Wider research around reactions from other industry bodies and associations flags up three pro Green Deal pieces and four anti, along with an online forum debating the benefits of a New Year's Eve wedding deal at Gretna Green – better in early December because of Hogmanay-induced hotel room inflation.
A number of key factors mean that the Green Deal probably will ultimately happen, albeit possibly not as originally planned. There is a clear need - government data has identified up to 11.5 million domestic properties requiring the energy efficiency measures that the Green Deal will deliver in the period 2013-2020. The Green Deal should also benefit from the fact that it boils down to a very simple 'golden rule' test.
If the range of measures being proposed will save the householder more than the cost of financing them, then go ahead. That said, current low levels of uptake suggest there is more to do in selling the programme. Finally non-delivery of the Green Deal would be immensely embarrassing to the coalition, and particularly energy minister Greg Barker who has invested considerable personal effort in pushing the initiative.
In terms of key commercial issues currently holding back progress, there is a fundamental contradiction at the heart of the golden rule test. The private sector likes to maximise profits, but higher profits equal lower levels of properties passing the golden rule test.
The availability of sufficient levels of low cost debt also threatens to adversely impact on golden rule achievement (11.5 million properties translates to something like £17bn of required funding). Events last week were also not encouraging with the group of 13 companies who were working on establishing the Green Deal Finance Company – a non-profit consortium that will provide low-cost loans to homeowners wishing to take advantage of the Green Deal – announcing they were downing tools until in receipt of £40m government funding that is required to kick-start investments in new IT systems and an office.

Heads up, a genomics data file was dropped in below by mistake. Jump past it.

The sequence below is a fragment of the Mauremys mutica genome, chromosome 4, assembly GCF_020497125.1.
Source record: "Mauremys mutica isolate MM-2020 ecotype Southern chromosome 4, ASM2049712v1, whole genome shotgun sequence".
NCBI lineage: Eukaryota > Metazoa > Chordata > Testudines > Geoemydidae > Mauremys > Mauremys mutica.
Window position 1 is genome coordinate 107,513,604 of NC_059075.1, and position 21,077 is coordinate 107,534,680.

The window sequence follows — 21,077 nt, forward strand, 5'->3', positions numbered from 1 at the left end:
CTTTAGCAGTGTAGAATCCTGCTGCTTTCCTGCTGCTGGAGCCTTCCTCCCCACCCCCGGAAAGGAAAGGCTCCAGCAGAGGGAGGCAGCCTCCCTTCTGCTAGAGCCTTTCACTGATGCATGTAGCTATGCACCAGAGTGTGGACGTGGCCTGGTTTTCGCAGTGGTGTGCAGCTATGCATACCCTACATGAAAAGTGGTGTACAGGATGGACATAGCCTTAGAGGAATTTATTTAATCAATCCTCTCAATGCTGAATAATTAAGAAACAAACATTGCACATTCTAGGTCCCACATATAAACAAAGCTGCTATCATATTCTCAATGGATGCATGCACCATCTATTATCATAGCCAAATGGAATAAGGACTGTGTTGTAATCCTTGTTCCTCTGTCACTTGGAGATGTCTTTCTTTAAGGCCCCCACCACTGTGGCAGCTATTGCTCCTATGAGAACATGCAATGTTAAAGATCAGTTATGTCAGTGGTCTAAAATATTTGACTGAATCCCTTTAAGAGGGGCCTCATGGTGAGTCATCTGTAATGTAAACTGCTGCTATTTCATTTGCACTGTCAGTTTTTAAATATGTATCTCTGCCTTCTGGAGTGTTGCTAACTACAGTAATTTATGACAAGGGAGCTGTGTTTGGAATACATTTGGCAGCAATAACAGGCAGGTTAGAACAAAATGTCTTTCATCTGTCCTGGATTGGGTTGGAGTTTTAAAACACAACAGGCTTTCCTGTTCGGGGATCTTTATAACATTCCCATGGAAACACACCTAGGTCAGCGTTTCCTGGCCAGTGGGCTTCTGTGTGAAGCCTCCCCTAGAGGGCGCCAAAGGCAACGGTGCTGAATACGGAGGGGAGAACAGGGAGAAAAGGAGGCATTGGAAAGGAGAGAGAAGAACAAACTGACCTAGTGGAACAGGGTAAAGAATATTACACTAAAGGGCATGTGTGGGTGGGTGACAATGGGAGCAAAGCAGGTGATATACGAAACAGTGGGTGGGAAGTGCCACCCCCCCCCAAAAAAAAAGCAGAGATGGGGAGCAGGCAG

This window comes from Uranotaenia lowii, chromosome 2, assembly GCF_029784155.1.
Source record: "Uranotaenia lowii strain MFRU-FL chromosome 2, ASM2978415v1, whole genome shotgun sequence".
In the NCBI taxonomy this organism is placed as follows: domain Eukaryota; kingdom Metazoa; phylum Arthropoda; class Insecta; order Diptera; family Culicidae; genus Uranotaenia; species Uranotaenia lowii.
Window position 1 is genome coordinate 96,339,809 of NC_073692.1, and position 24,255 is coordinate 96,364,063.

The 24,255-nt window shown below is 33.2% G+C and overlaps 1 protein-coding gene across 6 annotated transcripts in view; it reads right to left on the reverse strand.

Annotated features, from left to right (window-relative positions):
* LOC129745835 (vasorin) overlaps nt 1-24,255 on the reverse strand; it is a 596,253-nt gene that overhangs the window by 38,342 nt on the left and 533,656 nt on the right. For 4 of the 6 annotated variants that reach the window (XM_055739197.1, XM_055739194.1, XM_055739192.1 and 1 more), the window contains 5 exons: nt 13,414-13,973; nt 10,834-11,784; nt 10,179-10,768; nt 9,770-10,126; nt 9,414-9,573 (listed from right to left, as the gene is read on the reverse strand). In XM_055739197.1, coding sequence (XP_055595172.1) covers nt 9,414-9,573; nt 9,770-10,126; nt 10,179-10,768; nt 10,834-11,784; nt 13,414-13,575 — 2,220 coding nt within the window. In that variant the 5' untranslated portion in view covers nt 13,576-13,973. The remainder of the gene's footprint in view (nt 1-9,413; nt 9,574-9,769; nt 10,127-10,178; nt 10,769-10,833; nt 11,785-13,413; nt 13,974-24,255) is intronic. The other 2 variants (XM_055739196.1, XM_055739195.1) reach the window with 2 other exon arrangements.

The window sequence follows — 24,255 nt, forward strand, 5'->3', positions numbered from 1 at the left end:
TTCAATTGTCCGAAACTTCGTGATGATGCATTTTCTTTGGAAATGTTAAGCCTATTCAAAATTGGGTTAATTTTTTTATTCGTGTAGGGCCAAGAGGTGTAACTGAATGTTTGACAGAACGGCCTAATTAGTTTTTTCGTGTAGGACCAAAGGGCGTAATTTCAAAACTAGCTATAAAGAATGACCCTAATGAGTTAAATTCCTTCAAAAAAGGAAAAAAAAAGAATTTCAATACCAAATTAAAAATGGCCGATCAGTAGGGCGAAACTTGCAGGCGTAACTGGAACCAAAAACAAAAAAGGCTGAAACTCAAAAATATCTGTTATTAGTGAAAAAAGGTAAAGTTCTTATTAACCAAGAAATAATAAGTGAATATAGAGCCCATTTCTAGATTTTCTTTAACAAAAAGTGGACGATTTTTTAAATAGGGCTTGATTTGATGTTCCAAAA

Perhaps the major programme risk for the coalition, however, is that they become so wedded to the Green Deal cause that they lose sight of the core goal: the delivery of a national energy efficiency strategy, which makes absolute commercial and environmental sense.
The Green Deal is not a green measure, just a means of financing one, and it's imperative that the coalition recognises this, and explores multiple options to deliver the energy efficiency agenda.
Richard Ousey is energy, environment and sustainability director at leading business and financial adviser Grant Thornton UK